1974 Honda CL360 – Josh Mott Racing
There’s a saying that goes, “old Harleys never die, they just get faster.” Which, of course, is utter rubbish. Most of the Harleys I’ve known barely work fresh out of the box, let alone when they get old. Find and old HD in a barn and you’ll have about as much chance of getting it running there and then as you’d have finding someone with good taste at a Nickleback gig. But the same is definitely not true for the works of one Honda Giken Kogyo Kabushiki-gaisha. We’re not sure what dark, samurai magic the man possessed but it seems from where we stand, just about anything Soichiro Honda touched somehow gained the strength to never, ever, EVER die. Just ask Josh from Boise, Idaho’s JMR Racing.
“This is Josh Mott owner of JMR Customs of Boise, ID. We came across a 1974 CL360 Honda donor while dropping a Moto Guzzi off to a customer. The lady had the bike sitting in her garage, it was in rough shape. When I say rough shape, I mean it was probably the worst one I have ever come across. I asked her about it and she seemed relieved that someone was willing to get it out of her garage. I brought it back to the shop and checked the normal spark and compression. The bike had both so I cleaned the carbs and she fired first kick.”
“After I found out the bike ran I started trying to come up with ideas. Street trackers have always struck my interest because when I was younger I raced a lot of flat track. The CL came with stock scrambler up pipes so I went with a Mini XR 750 Harley theme.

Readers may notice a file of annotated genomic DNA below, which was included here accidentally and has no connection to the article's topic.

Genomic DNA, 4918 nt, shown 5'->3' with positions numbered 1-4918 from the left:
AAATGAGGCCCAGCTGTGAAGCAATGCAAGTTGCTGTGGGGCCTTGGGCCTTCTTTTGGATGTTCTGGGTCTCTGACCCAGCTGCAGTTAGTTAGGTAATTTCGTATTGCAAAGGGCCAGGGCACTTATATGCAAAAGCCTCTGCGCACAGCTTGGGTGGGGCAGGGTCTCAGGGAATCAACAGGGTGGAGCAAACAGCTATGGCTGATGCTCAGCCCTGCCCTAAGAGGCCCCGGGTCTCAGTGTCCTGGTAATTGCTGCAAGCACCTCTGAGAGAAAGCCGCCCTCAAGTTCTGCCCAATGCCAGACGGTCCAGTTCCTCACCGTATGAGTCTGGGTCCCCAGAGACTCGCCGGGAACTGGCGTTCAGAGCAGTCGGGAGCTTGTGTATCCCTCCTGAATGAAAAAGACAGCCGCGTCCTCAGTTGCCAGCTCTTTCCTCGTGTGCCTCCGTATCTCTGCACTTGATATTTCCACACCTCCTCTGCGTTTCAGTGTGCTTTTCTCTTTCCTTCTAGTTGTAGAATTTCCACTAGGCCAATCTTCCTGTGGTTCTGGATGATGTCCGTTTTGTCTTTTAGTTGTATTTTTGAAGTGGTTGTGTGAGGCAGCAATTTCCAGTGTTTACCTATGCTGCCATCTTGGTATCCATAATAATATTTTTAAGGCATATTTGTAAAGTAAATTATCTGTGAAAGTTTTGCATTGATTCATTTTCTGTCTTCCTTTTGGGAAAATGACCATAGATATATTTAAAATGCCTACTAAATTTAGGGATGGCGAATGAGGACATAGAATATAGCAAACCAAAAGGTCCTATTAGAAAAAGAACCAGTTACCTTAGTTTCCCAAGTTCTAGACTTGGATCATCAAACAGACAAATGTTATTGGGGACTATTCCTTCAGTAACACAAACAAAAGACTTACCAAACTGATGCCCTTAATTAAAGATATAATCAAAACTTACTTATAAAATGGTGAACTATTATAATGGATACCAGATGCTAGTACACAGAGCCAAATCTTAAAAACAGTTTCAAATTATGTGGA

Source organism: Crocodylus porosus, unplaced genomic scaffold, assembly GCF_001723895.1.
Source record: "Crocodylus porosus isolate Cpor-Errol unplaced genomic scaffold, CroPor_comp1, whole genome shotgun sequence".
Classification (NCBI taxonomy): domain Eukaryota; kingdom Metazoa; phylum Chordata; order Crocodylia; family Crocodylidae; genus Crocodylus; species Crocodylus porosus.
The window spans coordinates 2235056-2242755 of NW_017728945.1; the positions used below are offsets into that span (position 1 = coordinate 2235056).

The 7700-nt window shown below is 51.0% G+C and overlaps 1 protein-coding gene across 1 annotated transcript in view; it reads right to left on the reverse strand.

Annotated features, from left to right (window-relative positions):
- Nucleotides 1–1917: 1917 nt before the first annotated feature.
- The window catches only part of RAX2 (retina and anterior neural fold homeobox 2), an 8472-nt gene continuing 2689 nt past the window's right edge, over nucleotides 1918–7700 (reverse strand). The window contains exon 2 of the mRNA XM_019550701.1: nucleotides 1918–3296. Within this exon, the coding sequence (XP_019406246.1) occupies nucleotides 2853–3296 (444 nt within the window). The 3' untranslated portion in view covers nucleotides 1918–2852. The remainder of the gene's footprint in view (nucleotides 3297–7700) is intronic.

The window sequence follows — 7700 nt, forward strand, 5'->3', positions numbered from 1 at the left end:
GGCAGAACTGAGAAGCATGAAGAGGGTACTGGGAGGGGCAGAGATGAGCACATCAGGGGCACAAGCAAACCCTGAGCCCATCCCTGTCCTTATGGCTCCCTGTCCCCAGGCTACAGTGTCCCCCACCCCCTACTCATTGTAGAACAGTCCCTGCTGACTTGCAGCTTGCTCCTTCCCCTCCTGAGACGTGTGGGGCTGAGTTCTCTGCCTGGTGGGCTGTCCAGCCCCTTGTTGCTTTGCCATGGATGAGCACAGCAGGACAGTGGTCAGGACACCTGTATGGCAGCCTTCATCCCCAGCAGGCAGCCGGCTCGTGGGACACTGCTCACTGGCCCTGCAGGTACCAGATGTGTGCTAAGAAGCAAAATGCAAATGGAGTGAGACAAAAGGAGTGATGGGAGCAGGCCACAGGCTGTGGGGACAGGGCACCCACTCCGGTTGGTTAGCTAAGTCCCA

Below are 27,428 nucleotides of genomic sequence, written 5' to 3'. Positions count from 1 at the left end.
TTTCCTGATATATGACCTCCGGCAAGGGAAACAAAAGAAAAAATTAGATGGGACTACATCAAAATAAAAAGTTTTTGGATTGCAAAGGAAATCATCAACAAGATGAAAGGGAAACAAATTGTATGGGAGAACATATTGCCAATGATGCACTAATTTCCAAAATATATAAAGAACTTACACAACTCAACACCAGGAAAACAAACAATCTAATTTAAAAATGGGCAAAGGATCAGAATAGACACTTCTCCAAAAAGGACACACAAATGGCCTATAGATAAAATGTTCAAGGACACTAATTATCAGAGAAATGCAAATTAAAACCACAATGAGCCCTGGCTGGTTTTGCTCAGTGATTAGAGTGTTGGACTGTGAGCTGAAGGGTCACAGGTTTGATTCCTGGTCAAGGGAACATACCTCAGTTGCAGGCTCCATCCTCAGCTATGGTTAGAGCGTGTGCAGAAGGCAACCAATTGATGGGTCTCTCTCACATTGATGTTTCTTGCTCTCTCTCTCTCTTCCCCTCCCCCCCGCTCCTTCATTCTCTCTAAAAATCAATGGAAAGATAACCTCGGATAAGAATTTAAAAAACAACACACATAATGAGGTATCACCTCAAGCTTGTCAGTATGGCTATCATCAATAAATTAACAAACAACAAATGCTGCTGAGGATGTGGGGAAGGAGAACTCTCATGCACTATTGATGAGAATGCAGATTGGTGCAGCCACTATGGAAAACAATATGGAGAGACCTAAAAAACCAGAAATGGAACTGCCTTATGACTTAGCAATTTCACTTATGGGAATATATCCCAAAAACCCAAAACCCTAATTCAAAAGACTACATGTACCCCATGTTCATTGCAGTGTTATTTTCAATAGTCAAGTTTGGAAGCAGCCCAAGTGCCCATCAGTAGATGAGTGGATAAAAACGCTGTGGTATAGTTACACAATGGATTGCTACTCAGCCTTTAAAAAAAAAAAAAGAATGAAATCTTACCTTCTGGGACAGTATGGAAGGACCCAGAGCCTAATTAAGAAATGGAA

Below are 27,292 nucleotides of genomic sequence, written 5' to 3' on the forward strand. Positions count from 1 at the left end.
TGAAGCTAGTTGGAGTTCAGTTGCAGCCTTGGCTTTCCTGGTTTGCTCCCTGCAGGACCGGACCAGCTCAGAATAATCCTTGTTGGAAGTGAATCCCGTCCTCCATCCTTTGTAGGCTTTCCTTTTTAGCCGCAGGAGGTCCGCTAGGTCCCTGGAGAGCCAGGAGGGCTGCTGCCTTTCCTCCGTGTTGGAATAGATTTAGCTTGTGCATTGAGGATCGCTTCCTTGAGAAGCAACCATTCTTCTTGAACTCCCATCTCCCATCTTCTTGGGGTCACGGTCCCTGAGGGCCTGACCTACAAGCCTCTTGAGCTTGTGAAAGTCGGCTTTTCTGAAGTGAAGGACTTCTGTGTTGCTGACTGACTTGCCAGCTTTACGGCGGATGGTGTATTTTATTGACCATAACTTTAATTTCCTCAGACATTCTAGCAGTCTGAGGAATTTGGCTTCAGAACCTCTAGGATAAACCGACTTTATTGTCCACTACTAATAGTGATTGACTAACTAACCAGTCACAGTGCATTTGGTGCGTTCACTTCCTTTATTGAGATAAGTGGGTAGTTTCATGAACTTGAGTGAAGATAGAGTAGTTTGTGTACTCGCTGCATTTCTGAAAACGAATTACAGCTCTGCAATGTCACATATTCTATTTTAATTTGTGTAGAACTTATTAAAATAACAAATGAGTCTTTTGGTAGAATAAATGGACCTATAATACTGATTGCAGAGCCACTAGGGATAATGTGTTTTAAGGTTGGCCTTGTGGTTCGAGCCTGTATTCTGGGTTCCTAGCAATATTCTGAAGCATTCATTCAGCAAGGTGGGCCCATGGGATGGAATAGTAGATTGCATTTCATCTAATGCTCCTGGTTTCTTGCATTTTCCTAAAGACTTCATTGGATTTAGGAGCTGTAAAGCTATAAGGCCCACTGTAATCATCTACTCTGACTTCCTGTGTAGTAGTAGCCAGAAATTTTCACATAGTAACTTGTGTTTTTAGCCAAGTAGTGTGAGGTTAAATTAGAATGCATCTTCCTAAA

Most of the work was cleaning. I did have to freshen up the top end, rebuild the carbs and rebuild the suspension front and rear. The little things that I would like to point out are the bottom stand, mainly because you hardly see anyone use bottom stand these days. Other things include the front hub with machined holes, the counter shaft sprocket cover with machined out holes and the crinkle paint on the motor.”
“Parts mounted include the mini megaphone mufflers, dirt track bars, Mulholland shocks and a Trail Tech speedo. The fabrication work included a battery box to hold all the electronics, lithium iron battery, side number plates and the headlight. The headlight was built by hand out of 16 gauge steel using 50 watt bulbs; it was built to be a multi-use number plate. It still keeps the flat track look while being a headlight and dashboard for the trail tech.”
“The bike rides amazing and sounds cool as hell. I am very pleased with how this bike came out considering what I started with. I cannot wait to show the previous owner what her old bike looks like now. This bike is currently for sale and will be on eBay within a couple months.”